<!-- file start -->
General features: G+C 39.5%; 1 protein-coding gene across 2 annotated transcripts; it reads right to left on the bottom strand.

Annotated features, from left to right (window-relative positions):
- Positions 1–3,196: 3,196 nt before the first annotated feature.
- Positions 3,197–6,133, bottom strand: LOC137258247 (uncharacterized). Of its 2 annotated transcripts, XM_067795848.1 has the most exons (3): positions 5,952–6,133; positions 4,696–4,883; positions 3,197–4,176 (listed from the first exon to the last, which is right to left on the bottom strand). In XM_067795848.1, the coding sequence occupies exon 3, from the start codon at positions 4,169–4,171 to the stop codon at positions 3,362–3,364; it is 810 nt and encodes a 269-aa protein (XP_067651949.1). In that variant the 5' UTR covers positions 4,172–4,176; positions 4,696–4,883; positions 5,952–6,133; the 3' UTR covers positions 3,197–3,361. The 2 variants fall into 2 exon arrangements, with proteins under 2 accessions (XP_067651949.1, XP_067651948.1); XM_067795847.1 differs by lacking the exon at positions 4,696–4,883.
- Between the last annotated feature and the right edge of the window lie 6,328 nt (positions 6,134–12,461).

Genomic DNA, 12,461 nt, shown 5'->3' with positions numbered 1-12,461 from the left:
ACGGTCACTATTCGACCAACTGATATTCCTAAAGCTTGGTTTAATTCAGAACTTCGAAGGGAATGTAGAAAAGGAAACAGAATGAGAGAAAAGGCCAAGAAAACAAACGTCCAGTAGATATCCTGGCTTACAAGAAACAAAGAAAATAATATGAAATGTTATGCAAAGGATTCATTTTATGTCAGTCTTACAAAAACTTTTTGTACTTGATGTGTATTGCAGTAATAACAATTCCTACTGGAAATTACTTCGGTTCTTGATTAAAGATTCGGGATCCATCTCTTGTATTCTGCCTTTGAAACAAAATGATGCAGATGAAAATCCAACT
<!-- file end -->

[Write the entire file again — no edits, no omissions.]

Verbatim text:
General features: G+C 39.5%; 1 protein-coding gene across 2 annotated transcripts; it reads right to left on the bottom strand.

Annotated features, from left to right (window-relative positions):
- Positions 1–3,196: 3,196 nt before the first annotated feature.
- Positions 3,197–6,133, bottom strand: LOC137258247 (uncharacterized). Of its 2 annotated transcripts, XM_067795848.1 has the most exons (3): positions 5,952–6,133; positions 4,696–4,883; positions 3,197–4,176 (listed from the first exon to the last, which is right to left on the bottom strand). In XM_067795848.1, the coding sequence occupies exon 3, from the start codon at positions 4,169–4,171 to the stop codon at positions 3,362–3,364; it is 810 nt and encodes a 269-aa protein (XP_067651949.1). In that variant the 5' UTR covers positions 4,172–4,176; positions 4,696–4,883; positions 5,952–6,133; the 3' UTR covers positions 3,197–3,361. The 2 variants fall into 2 exon arrangements, with proteins under 2 accessions (XP_067651949.1, XP_067651948.1); XM_067795847.1 differs by lacking the exon at positions 4,696–4,883.
- Between the last annotated feature and the right edge of the window lie 6,328 nt (positions 6,134–12,461).

Genomic DNA, 12,461 nt, shown 5'->3' with positions numbered 1-12,461 from the left:
ACGGTCACTATTCGACCAACTGATATTCCTAAAGCTTGGTTTAATTCAGAACTTCGAAGGGAATGTAGAAAAGGAAACAGAATGAGAGAAAAGGCCAAGAAAACAAACGTCCAGTAGATATCCTGGCTTACAAGAAACAAAGAAAATAATATGAAATGTTATGCAAAGGATTCATTTTATGTCAGTCTTACAAAAACTTTTTGTACTTGATGTGTATTGCAGTAATAACAATTCCTACTGGAAATTACTTCGGTTCTTGATTAAAGATTCGGGATCCATCTCTTGTATTCTGCCTTTGAAACAAAATGATGCAGATGAAAATCCAACT